John Robert Murphy

Lance Corporal
United States Marine Corps
08 November 1948 - 08 February 1968
Yorktown Heights, New York
Panel 38E Line 034



Purple Heart, National Defense, Vietnam Service, Vietnam Campaign

The database page for John Robert Murphy

05 Mar 2007

John Murphy was always the life of any room he entered. He had a big winning smile and always had something funny to say. Unfortunately for him he shared these funny things in class and at inopportune times that often landed him in trouble.

John was in a dance band named The Impacs. He played sax and bass guitar. He was mostly self taught and could usually improvise after hearing any tune. A picture of the band is attached. From the left members are Steve Hurley, Rob Hurley (drums), John Murphy, Bruce Blackadder and Pat Teirney.

The band was more than just a gig. It was a band of brothers that became best friends. John spent more time at my house than his own it seemed. Time spent with John was never dull. But under the laughter was a heart of gold and a real stand up guy. I have no doubt that John was a solid soldier. If a task was assigned him he came through and produced. He would have kept others in his unit laughing but he would have done his job.

I miss John even today. He was the kind of friend you want to have around and grow old with.

From a good friend,
Steve Hurley
3623 State Route 7, Howes Cave, New York 12092

Notes from The Virtual Wall

There was heavy enemy activity in the vicinity of Danang Air Base during the first days of the Tet Offensive at the end of January 1968, continuing into early February. Combined Action Company ECHO, part of the 2nd CA Group, had small units in place in several villages covering the southern approaches to Danang. One of those units, CAP ECHO 4, was in Lo Giang hamlet, just south of the Cam Le Bridge over the Cau Do River. Early on 08 Feb 1968 ECHO 4 was taken under attack by a mixed NVA/VC force seemingly intent on attacking the Danang Air Base ... ECHO 4 was unfortunate enough to be in the path of a regimental-size unit.

While part of the NVA/VC force laid siege to ECHO 4 the bulk of the force moved north to and forded the Cau Do River east of the Cam Le Bridge. A second Combined Action unit, CAP ECHO 3, was in place on the northern side on the river; it too was directly in the NVA/VC regiment's path. Fortunately for ECHO 3, the delay at ECHO 4 caused the NVA/VC to reach the river after sunrise, allowing a pair of A-1 Skyraiders the opportunity to disrupt the attack and force the enemy to disperse.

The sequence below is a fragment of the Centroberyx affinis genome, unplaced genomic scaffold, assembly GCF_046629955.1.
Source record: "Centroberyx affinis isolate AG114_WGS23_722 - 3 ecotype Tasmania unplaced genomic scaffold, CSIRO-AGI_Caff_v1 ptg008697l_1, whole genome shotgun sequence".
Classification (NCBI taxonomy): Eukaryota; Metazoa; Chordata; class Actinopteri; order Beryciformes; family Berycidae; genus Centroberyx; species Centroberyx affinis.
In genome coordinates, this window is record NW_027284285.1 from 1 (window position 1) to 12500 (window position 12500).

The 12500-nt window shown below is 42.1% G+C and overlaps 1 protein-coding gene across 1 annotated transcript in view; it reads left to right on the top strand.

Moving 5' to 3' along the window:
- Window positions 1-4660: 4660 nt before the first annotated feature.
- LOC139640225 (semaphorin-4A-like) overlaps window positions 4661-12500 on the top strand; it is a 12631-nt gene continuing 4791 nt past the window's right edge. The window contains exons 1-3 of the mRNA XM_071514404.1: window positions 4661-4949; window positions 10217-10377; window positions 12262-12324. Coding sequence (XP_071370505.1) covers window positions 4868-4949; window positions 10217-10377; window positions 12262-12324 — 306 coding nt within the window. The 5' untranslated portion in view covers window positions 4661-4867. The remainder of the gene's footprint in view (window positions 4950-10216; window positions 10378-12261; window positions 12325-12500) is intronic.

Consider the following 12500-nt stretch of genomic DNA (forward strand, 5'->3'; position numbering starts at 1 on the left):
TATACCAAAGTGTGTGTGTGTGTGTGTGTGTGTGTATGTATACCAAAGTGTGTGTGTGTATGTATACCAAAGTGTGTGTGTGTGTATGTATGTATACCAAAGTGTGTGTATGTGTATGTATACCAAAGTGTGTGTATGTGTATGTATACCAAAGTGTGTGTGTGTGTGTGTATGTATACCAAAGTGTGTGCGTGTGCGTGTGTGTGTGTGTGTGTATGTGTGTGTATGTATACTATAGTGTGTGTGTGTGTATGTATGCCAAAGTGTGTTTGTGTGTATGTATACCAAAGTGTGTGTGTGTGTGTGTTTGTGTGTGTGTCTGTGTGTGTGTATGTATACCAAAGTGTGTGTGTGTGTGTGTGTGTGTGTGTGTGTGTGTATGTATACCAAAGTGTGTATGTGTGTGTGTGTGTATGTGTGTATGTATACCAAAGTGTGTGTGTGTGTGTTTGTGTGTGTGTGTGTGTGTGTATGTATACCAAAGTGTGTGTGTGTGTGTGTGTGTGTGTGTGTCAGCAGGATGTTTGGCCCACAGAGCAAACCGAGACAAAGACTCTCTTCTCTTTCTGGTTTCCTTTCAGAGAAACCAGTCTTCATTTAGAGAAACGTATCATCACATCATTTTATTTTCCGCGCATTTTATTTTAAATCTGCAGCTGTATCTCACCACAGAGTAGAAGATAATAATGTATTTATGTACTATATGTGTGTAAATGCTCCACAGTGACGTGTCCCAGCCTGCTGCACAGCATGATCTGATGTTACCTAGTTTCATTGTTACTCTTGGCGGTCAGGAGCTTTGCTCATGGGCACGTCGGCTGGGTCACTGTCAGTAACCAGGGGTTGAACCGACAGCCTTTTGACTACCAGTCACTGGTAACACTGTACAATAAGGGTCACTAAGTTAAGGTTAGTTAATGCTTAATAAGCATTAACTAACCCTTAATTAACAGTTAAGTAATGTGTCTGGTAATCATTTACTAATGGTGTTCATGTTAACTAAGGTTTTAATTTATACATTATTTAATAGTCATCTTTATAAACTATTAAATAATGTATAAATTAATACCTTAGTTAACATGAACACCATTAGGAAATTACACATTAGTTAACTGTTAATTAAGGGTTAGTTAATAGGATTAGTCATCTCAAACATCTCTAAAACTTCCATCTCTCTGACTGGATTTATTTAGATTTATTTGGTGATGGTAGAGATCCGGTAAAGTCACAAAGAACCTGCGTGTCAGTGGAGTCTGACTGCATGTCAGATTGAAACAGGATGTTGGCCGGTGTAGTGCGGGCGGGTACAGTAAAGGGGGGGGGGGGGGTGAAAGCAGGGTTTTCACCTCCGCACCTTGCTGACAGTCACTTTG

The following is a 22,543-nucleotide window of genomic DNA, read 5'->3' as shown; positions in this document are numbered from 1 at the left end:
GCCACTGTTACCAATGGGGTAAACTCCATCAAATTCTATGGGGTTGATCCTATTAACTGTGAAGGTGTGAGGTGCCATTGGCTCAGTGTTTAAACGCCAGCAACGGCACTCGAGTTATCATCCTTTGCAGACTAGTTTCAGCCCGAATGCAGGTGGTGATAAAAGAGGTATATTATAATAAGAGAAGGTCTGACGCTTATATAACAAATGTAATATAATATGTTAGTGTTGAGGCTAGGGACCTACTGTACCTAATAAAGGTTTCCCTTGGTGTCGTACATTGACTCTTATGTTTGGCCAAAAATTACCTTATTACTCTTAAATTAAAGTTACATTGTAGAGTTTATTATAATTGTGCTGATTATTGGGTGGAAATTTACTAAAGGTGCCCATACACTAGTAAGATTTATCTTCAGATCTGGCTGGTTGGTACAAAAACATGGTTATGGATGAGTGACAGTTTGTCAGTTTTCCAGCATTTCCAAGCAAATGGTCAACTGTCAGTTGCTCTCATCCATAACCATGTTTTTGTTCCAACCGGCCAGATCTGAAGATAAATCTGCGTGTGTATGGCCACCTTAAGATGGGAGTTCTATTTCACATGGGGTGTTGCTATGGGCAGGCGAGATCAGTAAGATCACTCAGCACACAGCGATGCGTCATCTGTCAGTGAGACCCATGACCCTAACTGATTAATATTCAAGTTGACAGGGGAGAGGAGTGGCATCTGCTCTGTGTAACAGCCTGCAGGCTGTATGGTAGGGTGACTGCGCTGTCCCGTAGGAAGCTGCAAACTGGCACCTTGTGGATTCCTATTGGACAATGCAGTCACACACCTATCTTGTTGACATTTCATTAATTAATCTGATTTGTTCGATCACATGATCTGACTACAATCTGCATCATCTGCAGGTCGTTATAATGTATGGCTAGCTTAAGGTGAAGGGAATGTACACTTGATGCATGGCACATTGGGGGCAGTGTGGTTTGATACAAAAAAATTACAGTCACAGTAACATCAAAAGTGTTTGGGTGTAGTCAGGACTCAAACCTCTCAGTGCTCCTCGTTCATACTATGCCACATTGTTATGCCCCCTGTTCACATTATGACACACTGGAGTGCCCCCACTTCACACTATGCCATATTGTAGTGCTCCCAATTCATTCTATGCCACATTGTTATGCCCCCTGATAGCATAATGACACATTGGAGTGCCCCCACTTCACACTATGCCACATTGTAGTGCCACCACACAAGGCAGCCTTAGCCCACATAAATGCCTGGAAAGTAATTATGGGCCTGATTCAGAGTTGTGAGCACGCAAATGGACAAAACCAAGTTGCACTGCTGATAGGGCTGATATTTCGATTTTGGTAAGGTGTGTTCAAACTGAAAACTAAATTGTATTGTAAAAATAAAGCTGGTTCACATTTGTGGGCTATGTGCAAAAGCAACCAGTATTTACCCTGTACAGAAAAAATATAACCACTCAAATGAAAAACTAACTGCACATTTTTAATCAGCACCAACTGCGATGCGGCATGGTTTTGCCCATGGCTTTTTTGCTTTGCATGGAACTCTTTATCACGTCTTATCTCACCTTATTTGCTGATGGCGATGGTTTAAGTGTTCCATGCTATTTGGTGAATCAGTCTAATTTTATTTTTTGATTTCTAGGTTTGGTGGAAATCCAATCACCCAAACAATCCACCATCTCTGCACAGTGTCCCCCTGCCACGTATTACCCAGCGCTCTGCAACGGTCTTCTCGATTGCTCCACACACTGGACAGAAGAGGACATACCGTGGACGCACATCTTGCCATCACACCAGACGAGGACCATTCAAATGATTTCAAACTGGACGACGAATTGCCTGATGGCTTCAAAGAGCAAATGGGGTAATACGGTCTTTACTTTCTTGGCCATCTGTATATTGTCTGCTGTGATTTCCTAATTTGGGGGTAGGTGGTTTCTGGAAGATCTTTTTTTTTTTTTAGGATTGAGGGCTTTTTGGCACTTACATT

Meanwhile, ECHO 4 was getting desperate - they were running out of ammunition, supplementing their limited supplies with AK-47s and ammunition from dead NVA/VC soldiers. The ECHO Company Commander, Captain Howard L. Joselane, had directed formation of a relief force drawn from his other platoons. A 17-man force, led by Captain Joselane, departed ECHO Company headquarters at Hoa Vang by truck, crossed the Cam Le Bridge, and started on foot up the dirt road toward the ECHO 4 compound. As the relief force approached a tree line surrounding Lo Giang hamlet, it came nose-to-nose with 250-300 NVA/VC troops - a situation with only one possible outcome.

Captain Joselane and his Marines fought valiantly, but they were hopelessly out-numbered and out-gunned. Captain Joselane's last radio reports to the ECHO headquarters at Hoa Vang were

"... we're getting chewed up ... we're not going to get out ... there are too many ... they're all over us ... no way out. Don't send anyone else in here ... Tell my wife I love her..."
Fading daylight, uncertainty with respect to the exact location of the relief force, and limited manpower caused the 2nd CA Group headquarters to decide against sending in further forces before sunrise on the 9th. One survivor of the ambush made his way back to Hoa Vang. When the second reaction force went in, they found one badly wounded survivor, twelve dead, and three missing.

One of the missing Marines returned to friendly control; he had been captured but was able to escape his captors during the chaos of the fighting. The other two were gone. The final disposition of the 17 men who had set out to relieve ECHO 4 follows:

  • Killed in action:
    • Capt Howard L. Joselane, Chicago, IL, Commanding Officer, CA Co ECHO
    • SSgt Frank Ramos, Youngstown, OH
    • Sgt Michele Basso, North White Plains, NY
    • Cpl Pete F. Cruz, Chualar, CA
    • HM3 Gregory A. Gifford, Billings, MT
    • Cpl Lee C. Kinney, Welch, MN
    • LCpl Johnnie B. Jackson, Fort Worth, TX
    • LCpl Arthur W. Lamorte, Baltimore, MD
    • LCpl Jimmy A. Metcalf, Dallas, TX
    • LCpl John R. Murphy, Yorktown Heights, NY
    • LCpl Daniel E. Sirianni, Buffalo, NY
    • HN Charles E. Johnson, Toledo, OR, recently joined from Golf 2/7

  • Captured - died in captivity:
  • Captured - escaped and returned to US control:
    • LCpl Don Talbot

  • Survived ambush:
    • Sgt Ed Palmer, evaded from ambush area 08 Feb
    • Cpl Greeno, wounded, recovered 09 Feb
By late afternoon the ECHO 4 Marines had been lifted out of their compound by USAF helicopter; although all 11 Marines and their Popular Force comrades were wounded, none had been killed.

Carl "Mike" Readinger, who was manning the radios at Hoa Vang on the 8th and who went in with the second reaction force on the morning of the 9th, has prepared a description of the action as he remembers it ... you can read his story of the ECHO 4 Reaction Force

As noted above, Dennis Hammond and Joseph Zawtocki had been captured, and both died in captivity. SSgt Zawtocki's remains were repatriated in 1985; SSgt Dennis Hammond in April 2004.

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With all respect
Jim Schueckler, former CW2, US Army
Ken Davis, Commander, United States Navy (Ret)
Memorial first published on 05 Mar 2007
Last updated 08/10/2009